One unmistakable conclusion that can be made is that the Keller Administration in a real sense is perpetrating a fraud on the City Council by failing to disclose material facts that are necessary to make an informed decision as to APD’s budget and performance.
Considering that Mayor Tim Keller has already announced that he is seeking a second 4-year term, it is not at all difficult to figure out why his administration took the time and effort to submit a proposed budget that “reimagines how the City looks at performance and progress measures” when it comes to APD. It is more likely than not the Keller Administration knows full well the data shows just how bad APD is failing in its mission of fighting crime and how dramatic APD has failed in its performance measures.
The City Council will now review the budget and can make changes as it sees fit. The council will hold public hearings April 29 and May 6 and has scheduled to take a final budget vote on May 17 or May 26. The enacted budget takes effect July 1, 2021.
Before the Albuquerque City Council begins public hearings, it needs to demand complete and accurate tabulation of APD’s performance measures, otherwise, they will fail in their oversight of APD and simply acting as a rubber stamp to what Mayor Keller wants.
A link to a related blog article on the entire 2021-2021 proposed budget is here:
City Releases 2021-2022 Proposed $1.2 Billion Budget, $711.5 Million General Fund Budget; City Council Must Ask “What Is In This Budget You Do Not Want Us To Know About?”
APD BUDGET HIGHLIGHTS
As has been the case for all past budgets submitted by the Keller Administration, public safety continues to be the number one priority of the proposed 2022 city budget. For that reason, the major aspects of APD’s Budget merits review.
The Albuquerque Police Department (APD) continues to be the largest budget department in the city. APD’s proposed budget of $227,696,000 is upwards of 31% of total general fund spending of $711,500,000. APD’s budget will be increased by 23.9% or $43.1 million above the 2021 fiscal budget which was $213 million.
Highlights of the APD proposed budget include:
Funding for 1,100 sworn positions and 592 civilian support positions for a total of 1,692 full-time positions. APD has 998 sworn officers after the March graduation of cadets from the APD academy. Last year’s budget also had funding for 1,100 officers, but APD has failed over the last 7 years to reach budgeted staffing levels.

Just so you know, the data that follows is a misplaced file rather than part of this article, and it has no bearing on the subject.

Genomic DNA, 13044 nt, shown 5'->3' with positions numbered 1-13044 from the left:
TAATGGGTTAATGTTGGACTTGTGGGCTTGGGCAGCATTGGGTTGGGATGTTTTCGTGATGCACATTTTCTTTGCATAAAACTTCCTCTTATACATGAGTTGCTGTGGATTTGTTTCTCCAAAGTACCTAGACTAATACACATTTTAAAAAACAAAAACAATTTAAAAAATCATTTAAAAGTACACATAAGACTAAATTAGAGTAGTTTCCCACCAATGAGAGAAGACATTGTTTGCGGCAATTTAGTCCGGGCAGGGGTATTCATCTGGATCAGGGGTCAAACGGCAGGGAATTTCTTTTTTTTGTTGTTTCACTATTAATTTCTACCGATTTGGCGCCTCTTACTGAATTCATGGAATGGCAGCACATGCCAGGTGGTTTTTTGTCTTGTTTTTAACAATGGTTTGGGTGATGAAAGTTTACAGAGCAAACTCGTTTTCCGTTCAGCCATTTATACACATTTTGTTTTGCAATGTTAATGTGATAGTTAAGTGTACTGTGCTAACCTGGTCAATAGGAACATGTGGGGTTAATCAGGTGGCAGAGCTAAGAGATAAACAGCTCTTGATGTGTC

$2.3 million in funding to annualize funding for 44 additional sworn officer positions added in FY/21.
$3.5 million for a 2% Cost of Living Adjustment (COLA), subject to negotiations for positions associated with a union, health benefits and insurance administration.
$1.6 million for a net increase of 20 full-time positions for two full-time positions for the communications services department, one operation review language access coordinator, one senior buyer, one office assistant to support the Southeast Area Command Station and one office assistant to support the Northeast Command Station. Three full-time positions to support the Real Time Crime Center and 11 investigator positions to support internal affairs and compliance with DOJ.
$1,100,000 million for seven full-time positions added intra-year FY/21 at a total cost of including benefits and reduction of $126 thousand in contractual services for a net cost of $931 thousand.
$800,000 for the Department of Justice Independent Federal Monitor required under the Court Approved Settlement Agreement that is still pending after 6 years.
$400,000 for the Use of Force Review contract.
$800,000 thousand for the maintenance agreement for the new CAD/RMS software.
$106,000 for the family advocacy center lease.
$2,000,000 one-time funding increase Risk Recovery, which represents funding to cover litigation.
$74,000 for the Crisis Intervention (CIT) ECHO project.
$90,000 designated for the student loan forgiveness program for APD Officers.
$986,000 thousand for electronic control weapons (TAZER weapons).
$90,000 thousand for the CNM Cadet Academy.
$50,000 for the drag racing tactical plans from FY/21.
Funding for the following new positions are included:
One senior advisor to the Mayor and CAO and one internal investigations manager were created.
One violence intervention data analyst and one violence intervention special projects manager were created to support the critical mission of reducing violent gun crime in the City.
One Superintendent of Police reform position created to provide guidance in reshaping the training, internal affairs and compliance with the Department of Justice and the Court Approved Settlement Agreement (CASA) reforms.
One Assistant City Attorney was created for APD.